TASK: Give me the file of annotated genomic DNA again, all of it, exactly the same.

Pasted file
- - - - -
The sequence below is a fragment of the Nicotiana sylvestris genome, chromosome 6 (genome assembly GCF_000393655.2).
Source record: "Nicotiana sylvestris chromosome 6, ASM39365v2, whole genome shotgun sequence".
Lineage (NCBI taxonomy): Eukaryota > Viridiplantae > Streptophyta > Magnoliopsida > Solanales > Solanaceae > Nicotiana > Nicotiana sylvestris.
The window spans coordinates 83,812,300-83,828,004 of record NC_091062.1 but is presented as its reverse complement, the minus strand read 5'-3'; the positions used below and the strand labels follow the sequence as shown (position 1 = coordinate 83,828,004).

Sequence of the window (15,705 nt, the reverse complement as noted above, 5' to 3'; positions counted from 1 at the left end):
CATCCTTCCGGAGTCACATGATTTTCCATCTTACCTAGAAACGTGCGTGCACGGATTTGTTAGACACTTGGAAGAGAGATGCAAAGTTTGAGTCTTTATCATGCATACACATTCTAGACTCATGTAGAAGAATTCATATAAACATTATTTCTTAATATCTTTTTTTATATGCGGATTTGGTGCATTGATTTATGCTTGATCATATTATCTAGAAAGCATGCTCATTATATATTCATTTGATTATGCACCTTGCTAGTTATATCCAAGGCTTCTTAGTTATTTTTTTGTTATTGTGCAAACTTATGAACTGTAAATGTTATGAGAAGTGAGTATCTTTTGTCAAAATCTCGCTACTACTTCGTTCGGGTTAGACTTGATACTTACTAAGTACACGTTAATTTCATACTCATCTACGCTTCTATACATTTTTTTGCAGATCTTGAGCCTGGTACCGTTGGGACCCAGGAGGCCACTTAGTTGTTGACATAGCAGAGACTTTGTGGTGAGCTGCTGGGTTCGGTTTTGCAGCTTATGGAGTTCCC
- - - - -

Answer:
The sequence below is a fragment of the Nicotiana sylvestris genome, chromosome 6 (genome assembly GCF_000393655.2).
Source record: "Nicotiana sylvestris chromosome 6, ASM39365v2, whole genome shotgun sequence".
Lineage (NCBI taxonomy): Eukaryota > Viridiplantae > Streptophyta > Magnoliopsida > Solanales > Solanaceae > Nicotiana > Nicotiana sylvestris.
The window spans coordinates 83,812,300-83,828,004 of record NC_091062.1 but is presented as its reverse complement, the minus strand read 5'-3'; the positions used below and the strand labels follow the sequence as shown (position 1 = coordinate 83,828,004).

Sequence of the window (15,705 nt, the reverse complement as noted above, 5' to 3'; positions counted from 1 at the left end):
CATCCTTCCGGAGTCACATGATTTTCCATCTTACCTAGAAACGTGCGTGCACGGATTTGTTAGACACTTGGAAGAGAGATGCAAAGTTTGAGTCTTTATCATGCATACACATTCTAGACTCATGTAGAAGAATTCATATAAACATTATTTCTTAATATCTTTTTTTATATGCGGATTTGGTGCATTGATTTATGCTTGATCATATTATCTAGAAAGCATGCTCATTATATATTCATTTGATTATGCACCTTGCTAGTTATATCCAAGGCTTCTTAGTTATTTTTTTGTTATTGTGCAAACTTATGAACTGTAAATGTTATGAGAAGTGAGTATCTTTTGTCAAAATCTCGCTACTACTTCGTTCGGGTTAGACTTGATACTTACTAAGTACACGTTAATTTCATACTCATCTACGCTTCTATACATTTTTTTGCAGATCTTGAGCCTGGTACCGTTGGGACCCAGGAGGCCACTTAGTTGTTGACATAGCAGAGACTTTGTGGTGAGCTGCTGGGTTCGGTTTTGCAGCTTATGGAGTTCCC